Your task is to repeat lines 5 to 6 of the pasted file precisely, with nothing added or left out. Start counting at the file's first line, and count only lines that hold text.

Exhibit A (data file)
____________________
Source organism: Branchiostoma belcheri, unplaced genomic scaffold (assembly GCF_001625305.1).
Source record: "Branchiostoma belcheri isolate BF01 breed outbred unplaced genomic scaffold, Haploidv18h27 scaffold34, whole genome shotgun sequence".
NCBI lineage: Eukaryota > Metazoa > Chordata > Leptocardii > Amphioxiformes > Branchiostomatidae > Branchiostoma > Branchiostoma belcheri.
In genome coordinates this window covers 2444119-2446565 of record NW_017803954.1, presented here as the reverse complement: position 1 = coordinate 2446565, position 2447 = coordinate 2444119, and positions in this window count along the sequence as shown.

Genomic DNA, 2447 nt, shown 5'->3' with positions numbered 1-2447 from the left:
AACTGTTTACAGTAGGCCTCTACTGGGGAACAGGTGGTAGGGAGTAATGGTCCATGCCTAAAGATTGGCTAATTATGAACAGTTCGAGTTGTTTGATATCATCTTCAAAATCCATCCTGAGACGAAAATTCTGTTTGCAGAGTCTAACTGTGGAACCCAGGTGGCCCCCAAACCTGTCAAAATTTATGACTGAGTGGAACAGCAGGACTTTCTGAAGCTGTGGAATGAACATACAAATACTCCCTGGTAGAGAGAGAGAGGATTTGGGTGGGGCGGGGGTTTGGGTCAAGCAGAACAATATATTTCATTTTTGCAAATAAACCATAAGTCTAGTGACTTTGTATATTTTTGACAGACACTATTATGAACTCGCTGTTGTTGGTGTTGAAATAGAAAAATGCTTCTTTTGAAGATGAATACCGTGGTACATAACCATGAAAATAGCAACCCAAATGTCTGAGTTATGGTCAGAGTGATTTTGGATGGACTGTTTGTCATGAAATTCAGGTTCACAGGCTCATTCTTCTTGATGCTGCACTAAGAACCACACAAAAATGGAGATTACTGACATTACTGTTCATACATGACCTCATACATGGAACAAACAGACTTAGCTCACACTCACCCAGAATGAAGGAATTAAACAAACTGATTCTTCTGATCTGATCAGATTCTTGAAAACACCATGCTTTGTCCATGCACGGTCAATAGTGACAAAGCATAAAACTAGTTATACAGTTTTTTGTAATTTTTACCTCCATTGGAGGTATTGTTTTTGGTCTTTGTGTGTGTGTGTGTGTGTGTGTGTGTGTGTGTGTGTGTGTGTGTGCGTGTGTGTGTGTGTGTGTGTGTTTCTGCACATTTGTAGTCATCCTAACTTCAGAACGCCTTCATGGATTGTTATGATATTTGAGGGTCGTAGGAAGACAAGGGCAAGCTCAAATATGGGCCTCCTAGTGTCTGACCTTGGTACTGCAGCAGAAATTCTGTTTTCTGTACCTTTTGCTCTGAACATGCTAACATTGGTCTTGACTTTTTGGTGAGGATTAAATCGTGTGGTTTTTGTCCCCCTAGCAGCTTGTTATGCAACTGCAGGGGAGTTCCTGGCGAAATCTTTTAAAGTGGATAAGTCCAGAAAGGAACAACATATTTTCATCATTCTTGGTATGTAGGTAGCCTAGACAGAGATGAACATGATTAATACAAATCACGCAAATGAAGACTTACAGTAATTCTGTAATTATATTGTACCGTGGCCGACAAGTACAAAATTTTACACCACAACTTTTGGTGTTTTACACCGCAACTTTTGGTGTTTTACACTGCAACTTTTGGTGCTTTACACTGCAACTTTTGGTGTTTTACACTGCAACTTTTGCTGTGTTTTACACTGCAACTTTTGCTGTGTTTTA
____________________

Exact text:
Genomic DNA, 2447 nt, shown 5'->3' with positions numbered 1-2447 from the left:
AACTGTTTACAGTAGGCCTCTACTGGGGAACAGGTGGTAGGGAGTAATGGTCCATGCCTAAAGATTGGCTAATTATGAACAGTTCGAGTTGTTTGATATCATCTTCAAAATCCATCCTGAGACGAAAATTCTGTTTGCAGAGTCTAACTGTGGAACCCAGGTGGCCCCCAAACCTGTCAAAATTTATGACTGAGTGGAACAGCAGGACTTTCTGAAGCTGTGGAATGAACATACAAATACTCCCTGGTAGAGAGAGAGAGGATTTGGGTGGGGCGGGGGTTTGGGTCAAGCAGAACAATATATTTCATTTTTGCAAATAAACCATAAGTCTAGTGACTTTGTATATTTTTGACAGACACTATTATGAACTCGCTGTTGTTGGTGTTGAAATAGAAAAATGCTTCTTTTGAAGATGAATACCGTGGTACATAACCATGAAAATAGCAACCCAAATGTCTGAGTTATGGTCAGAGTGATTTTGGATGGACTGTTTGTCATGAAATTCAGGTTCACAGGCTCATTCTTCTTGATGCTGCACTAAGAACCACACAAAAATGGAGATTACTGACATTACTGTTCATACATGACCTCATACATGGAACAAACAGACTTAGCTCACACTCACCCAGAATGAAGGAATTAAACAAACTGATTCTTCTGATCTGATCAGATTCTTGAAAACACCATGCTTTGTCCATGCACGGTCAATAGTGACAAAGCATAAAACTAGTTATACAGTTTTTTGTAATTTTTACCTCCATTGGAGGTATTGTTTTTGGTCTTTGTGTGTGTGTGTGTGTGTGTGTGTGTGTGTGTGTGTGTGTGTGTGCGTGTGTGTGTGTGTGTGTGTGTTTCTGCACATTTGTAGTCATCCTAACTTCAGAACGCCTTCATGGATTGTTATGATATTTGAGGGTCGTAGGAAGACAAGGGCAAGCTCAAATATGGGCCTCCTAGTGTCTGACCTTGGTACTGCAGCAGAAATTCTGTTTTCTGTACCTTTTGCTCTGAACATGCTAACATTGGTCTTGACTTTTTGGTGAGGATTAAATCGTGTGGTTTTTGTCCCCCTAGCAGCTTGTTATGCAACTGCAGGGGAGTTCCTGGCGAAATCTTTTAAAGTGGATAAGTCCAGAAAGGAACAACATATTTTCATCATTCTTGGTATGTAGGTAGCCTAGACAGAGATGAACATGATTAATACAAATCACGCAAATGAAGACTTACAGTAATTCTGTAATTATATTGTACCGTGGCCGACAAGTACAAAATTTTACACCACAACTTTTGGTGTTTTACACCGCAACTTTTGGTGTTTTACACTGCAACTTTTGGTGCTTTACACTGCAACTTTTGGTGTTTTACACTGCAACTTTTGCTGTGTTTTACACTGCAACTTTTGCTGTGTTTTA